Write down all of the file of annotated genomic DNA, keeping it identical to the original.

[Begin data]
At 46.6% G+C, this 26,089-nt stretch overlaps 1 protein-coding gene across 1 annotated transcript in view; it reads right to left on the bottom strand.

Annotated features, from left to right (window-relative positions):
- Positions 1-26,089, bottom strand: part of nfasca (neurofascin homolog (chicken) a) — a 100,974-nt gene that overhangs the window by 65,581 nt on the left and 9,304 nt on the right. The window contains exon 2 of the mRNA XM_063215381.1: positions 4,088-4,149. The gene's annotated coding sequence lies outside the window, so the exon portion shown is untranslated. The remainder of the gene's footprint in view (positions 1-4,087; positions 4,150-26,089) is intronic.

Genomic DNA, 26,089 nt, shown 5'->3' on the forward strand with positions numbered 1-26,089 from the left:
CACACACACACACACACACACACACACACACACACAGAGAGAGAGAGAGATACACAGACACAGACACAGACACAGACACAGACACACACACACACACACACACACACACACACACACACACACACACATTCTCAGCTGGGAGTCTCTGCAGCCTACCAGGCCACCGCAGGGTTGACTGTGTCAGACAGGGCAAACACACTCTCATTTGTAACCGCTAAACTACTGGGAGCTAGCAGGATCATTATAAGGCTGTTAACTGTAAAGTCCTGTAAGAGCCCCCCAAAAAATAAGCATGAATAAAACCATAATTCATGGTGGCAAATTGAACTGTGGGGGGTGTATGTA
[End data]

At 46.6% G+C, this 26,089-nt stretch overlaps 1 protein-coding gene across 1 annotated transcript in view; it reads right to left on the bottom strand.

Annotated features, from left to right (window-relative positions):
- Positions 1-26,089, bottom strand: part of nfasca (neurofascin homolog (chicken) a) — a 100,974-nt gene that overhangs the window by 65,581 nt on the left and 9,304 nt on the right. The window contains exon 2 of the mRNA XM_063215381.1: positions 4,088-4,149. The gene's annotated coding sequence lies outside the window, so the exon portion shown is untranslated. The remainder of the gene's footprint in view (positions 1-4,087; positions 4,150-26,089) is intronic.

Genomic DNA, 26,089 nt, shown 5'->3' on the forward strand with positions numbered 1-26,089 from the left:
CACACACACACACACACACACACACACACACACACAGAGAGAGAGAGAGATACACAGACACAGACACAGACACAGACACAGACACACACACACACACACACACACACACACACACACACACACACACATTCTCAGCTGGGAGTCTCTGCAGCCTACCAGGCCACCGCAGGGTTGACTGTGTCAGACAGGGCAAACACACTCTCATTTGTAACCGCTAAACTACTGGGAGCTAGCAGGATCATTATAAGGCTGTTAACTGTAAAGTCCTGTAAGAGCCCCCCAAAAAATAAGCATGAATAAAACCATAATTCATGGTGGCAAATTGAACTGTGGGGGGTGTATGTA